- Drizzle with caramel sauce and top with the remaining cracker.
- Enjoy that caramel goodness enhancing the chocolate. See the full recipe.
7. S’more brownies
A s’more brownie may just be the best invention since the original s’mores were first toasted all that time ago around a campfire.
This recipe has the added benefit of being enjoyed any time. You can have these as a mid-week treat when you are staring at your computer at work and wishing you were in the great outdoors. In three steps, they’re easy to make. Here’s how.
Guide to Campfire S’mores: What You’ll Need
Family bonding time around a campfire is one of the main reasons thousands of people love camping. There’s something about the warm glow of a campfire that warms the heart.
Making s’mores after dinner, giggling while toasting your marshmallows on a long stick and trying not to let them catch fire is just one of those things you can’t help but love. That’s why if you’ve never made them before we’ve put together this list of things you need.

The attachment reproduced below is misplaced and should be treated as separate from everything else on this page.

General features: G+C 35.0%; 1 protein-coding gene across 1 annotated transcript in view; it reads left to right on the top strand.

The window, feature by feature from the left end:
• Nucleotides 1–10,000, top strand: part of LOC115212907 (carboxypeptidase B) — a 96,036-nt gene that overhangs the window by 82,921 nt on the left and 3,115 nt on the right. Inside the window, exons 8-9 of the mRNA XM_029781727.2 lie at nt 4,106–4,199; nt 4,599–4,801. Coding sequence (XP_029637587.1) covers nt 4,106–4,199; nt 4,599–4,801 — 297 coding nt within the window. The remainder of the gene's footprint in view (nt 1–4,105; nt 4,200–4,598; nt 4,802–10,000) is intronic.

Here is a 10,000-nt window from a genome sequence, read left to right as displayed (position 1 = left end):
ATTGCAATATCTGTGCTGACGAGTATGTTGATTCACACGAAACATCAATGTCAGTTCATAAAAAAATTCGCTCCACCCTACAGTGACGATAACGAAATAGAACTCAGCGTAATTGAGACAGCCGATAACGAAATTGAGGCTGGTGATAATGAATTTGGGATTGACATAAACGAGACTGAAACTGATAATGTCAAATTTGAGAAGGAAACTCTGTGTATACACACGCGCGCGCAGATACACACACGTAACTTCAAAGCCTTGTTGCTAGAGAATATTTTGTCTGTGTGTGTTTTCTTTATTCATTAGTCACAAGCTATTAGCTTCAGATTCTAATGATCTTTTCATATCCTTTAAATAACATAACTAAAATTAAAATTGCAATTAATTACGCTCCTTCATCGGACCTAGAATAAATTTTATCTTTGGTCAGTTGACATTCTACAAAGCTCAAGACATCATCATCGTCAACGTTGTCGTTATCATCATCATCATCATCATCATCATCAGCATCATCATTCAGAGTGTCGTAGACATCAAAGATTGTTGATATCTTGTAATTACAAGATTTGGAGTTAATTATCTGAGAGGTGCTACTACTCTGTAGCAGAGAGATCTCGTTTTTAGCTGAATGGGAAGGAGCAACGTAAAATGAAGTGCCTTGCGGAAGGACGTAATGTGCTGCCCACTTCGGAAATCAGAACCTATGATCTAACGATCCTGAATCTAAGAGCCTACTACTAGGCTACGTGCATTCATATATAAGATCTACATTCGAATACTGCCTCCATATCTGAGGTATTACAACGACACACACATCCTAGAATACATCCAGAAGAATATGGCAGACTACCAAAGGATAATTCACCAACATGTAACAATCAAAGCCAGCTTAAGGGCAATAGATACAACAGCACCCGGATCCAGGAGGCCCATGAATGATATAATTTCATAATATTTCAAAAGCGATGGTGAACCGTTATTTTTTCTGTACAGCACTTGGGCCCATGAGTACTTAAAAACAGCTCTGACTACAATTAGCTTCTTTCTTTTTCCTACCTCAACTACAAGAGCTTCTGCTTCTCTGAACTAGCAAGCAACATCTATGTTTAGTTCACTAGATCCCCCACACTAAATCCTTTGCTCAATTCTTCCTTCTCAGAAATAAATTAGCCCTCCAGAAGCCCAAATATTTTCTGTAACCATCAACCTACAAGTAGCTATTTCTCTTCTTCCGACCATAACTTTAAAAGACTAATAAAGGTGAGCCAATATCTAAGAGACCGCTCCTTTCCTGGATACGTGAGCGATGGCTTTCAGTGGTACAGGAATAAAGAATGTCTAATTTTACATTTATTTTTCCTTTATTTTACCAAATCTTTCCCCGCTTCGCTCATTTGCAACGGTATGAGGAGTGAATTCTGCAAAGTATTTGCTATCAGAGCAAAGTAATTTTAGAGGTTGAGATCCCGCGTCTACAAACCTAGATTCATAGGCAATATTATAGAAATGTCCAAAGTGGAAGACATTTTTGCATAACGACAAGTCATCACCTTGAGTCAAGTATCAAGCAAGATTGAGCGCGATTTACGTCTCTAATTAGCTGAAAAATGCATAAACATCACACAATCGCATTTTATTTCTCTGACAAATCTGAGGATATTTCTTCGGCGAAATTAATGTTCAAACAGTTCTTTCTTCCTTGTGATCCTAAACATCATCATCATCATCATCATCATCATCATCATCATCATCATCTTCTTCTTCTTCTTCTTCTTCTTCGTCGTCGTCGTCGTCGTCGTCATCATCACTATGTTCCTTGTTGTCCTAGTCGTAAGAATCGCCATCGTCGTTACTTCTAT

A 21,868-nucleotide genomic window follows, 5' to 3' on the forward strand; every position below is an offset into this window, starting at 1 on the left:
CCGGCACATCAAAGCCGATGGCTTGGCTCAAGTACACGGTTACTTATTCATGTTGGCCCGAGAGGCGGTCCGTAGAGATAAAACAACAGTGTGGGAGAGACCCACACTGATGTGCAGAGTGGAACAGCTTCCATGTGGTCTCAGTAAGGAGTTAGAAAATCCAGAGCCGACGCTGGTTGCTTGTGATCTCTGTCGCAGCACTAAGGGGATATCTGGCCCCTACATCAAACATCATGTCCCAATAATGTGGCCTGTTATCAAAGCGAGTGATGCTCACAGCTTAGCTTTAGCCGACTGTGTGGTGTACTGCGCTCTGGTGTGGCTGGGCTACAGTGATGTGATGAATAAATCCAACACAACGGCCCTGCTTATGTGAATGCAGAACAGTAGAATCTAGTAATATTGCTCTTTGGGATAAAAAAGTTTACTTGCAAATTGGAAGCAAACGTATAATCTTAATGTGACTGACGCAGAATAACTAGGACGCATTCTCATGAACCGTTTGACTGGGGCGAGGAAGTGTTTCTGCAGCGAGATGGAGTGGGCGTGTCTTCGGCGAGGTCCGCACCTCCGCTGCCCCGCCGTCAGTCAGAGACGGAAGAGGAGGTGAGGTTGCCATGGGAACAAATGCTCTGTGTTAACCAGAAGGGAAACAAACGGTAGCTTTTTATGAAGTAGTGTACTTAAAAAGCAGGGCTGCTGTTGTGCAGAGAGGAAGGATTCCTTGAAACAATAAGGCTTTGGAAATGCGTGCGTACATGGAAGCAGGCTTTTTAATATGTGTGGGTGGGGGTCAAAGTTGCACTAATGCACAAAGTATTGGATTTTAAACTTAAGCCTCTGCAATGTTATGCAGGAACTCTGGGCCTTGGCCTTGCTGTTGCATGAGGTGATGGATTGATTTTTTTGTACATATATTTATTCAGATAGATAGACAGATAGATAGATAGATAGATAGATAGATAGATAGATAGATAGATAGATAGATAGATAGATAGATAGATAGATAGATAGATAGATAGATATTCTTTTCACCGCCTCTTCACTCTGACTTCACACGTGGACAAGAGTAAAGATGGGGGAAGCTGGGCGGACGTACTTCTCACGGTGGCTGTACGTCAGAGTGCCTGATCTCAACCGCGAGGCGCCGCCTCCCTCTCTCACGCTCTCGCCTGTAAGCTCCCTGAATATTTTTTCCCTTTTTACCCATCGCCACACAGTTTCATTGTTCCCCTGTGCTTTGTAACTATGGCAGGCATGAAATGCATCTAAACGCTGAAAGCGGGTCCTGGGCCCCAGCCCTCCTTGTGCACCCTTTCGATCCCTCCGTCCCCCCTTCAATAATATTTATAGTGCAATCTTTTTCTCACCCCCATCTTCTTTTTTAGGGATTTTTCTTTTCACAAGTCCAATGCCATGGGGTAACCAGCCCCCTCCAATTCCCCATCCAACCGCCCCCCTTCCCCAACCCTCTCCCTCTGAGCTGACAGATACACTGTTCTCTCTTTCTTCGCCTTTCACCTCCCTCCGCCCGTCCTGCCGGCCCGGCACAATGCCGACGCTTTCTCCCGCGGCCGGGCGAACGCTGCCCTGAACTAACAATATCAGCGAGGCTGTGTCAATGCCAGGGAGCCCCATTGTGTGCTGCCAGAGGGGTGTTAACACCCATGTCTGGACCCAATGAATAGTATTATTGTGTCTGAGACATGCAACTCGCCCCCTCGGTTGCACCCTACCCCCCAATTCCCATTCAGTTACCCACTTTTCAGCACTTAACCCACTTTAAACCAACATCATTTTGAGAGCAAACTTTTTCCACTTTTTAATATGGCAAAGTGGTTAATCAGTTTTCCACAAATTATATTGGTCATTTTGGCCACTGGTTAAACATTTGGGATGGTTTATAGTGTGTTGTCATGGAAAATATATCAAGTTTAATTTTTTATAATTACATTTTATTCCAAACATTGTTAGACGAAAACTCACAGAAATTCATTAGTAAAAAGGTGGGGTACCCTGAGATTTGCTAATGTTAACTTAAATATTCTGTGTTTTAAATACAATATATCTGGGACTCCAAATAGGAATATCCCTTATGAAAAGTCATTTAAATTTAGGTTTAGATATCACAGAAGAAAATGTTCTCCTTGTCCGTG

- A couple of packets of graham crackers
- A bag of large marshmallows
- A few of your favorite brand of plain chocolate bars
- A long stick (or metal roasting stick) – for toasting the marshmallows
- The all-important campfire. Here’s how to make the right type of fire.
- The willpower to stop eating them before you feel sick
Don’t laugh, that last one is very important. More than one person has ended up with a bellyache over this mouthwatering sticky treat.
How to make crazy good campfire s’mores:
- Take a graham cracker and snap it in half so you have a top and bottom biscuit for your s’more. This is easy because they are scored down the middle making it easier for you.
- Break your chocolate bar into cracker sized pieces and lay one piece on your graham cracker.